In particular, the huge $600 trillion over-the-counter (OTC) derivatives market still relies heavily on a lot of manual processing, which is creating problems. Moves are being made to automate and centralise the clearing and settlements process in the OTC derivatives market. The rationale behind this regulatory-driven move is that it will increase transparency in the market and reduce risk. This is creating big challenges for banks’ operations teams, from both an IT and a human resources standpoint.
Closer to the trading floor is the role of the trade support officer, which can cover a range of different asset classes, from equities and bonds to commodities or derivatives. Here, you are in the firing line for any queries a trader might have – everything from reconciliation issues to any discrepancies between the various counterparties involved in the trades.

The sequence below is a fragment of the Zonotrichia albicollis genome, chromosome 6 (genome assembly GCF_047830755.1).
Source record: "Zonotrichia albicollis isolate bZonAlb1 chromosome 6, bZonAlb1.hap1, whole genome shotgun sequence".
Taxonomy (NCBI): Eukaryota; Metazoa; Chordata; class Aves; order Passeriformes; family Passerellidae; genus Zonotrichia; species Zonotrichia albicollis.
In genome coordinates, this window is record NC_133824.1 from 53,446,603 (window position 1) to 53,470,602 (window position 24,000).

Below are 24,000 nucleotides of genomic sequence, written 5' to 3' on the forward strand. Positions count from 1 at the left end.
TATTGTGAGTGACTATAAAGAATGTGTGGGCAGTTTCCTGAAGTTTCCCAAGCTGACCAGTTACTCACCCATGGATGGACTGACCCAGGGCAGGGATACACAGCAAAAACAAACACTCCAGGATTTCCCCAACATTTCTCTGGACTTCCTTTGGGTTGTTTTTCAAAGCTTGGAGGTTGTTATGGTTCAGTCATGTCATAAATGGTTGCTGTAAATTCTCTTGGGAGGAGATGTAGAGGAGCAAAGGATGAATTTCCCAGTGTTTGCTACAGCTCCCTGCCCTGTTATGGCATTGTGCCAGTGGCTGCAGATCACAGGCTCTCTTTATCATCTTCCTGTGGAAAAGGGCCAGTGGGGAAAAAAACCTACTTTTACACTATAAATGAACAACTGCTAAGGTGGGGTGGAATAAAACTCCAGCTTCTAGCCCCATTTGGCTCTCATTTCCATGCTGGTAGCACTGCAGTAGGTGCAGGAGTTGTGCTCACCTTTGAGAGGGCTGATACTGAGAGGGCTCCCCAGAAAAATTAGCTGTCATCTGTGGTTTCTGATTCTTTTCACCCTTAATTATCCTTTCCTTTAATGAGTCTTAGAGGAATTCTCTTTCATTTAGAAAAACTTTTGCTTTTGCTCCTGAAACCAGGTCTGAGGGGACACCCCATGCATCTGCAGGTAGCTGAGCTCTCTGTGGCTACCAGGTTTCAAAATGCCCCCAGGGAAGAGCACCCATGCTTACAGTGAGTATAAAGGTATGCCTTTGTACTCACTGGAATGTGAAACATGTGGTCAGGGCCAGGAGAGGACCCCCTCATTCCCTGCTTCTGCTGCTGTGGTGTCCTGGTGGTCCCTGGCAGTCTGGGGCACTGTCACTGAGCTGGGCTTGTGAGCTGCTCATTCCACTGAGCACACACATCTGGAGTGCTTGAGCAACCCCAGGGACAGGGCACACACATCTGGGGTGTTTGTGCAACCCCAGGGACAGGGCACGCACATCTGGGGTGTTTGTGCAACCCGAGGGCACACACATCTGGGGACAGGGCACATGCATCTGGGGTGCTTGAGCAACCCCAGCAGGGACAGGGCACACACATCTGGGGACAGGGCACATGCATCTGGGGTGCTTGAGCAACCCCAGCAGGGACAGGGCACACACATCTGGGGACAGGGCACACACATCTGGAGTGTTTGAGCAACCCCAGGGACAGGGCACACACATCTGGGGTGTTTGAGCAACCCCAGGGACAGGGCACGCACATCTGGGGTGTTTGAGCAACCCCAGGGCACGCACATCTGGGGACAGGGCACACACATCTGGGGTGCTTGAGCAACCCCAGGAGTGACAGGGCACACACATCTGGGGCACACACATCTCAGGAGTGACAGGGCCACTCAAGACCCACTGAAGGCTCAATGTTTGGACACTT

As you work your way up the operations hierarchy you will progress to more strategic roles, looking at issues such as how to streamline the exceptions process or which functions should be moved offshore.
Pay and bonuses
In operations, the general rule is that the more exotic or specialised the product you’re working on, the higher the pay.
In the UK, for instance, a manager working on equity or fixed-income settlements receives £55k-70k ($88k-113k), according to recruiters Robert
Walters, a figure that rises to £65k-85k ($105k-137k) for the same role focusing on equity or credit derivatives.
Starting salaries are generally around $50k-60k, but bonuses are small compared to the front office, at 5-15% of base pay.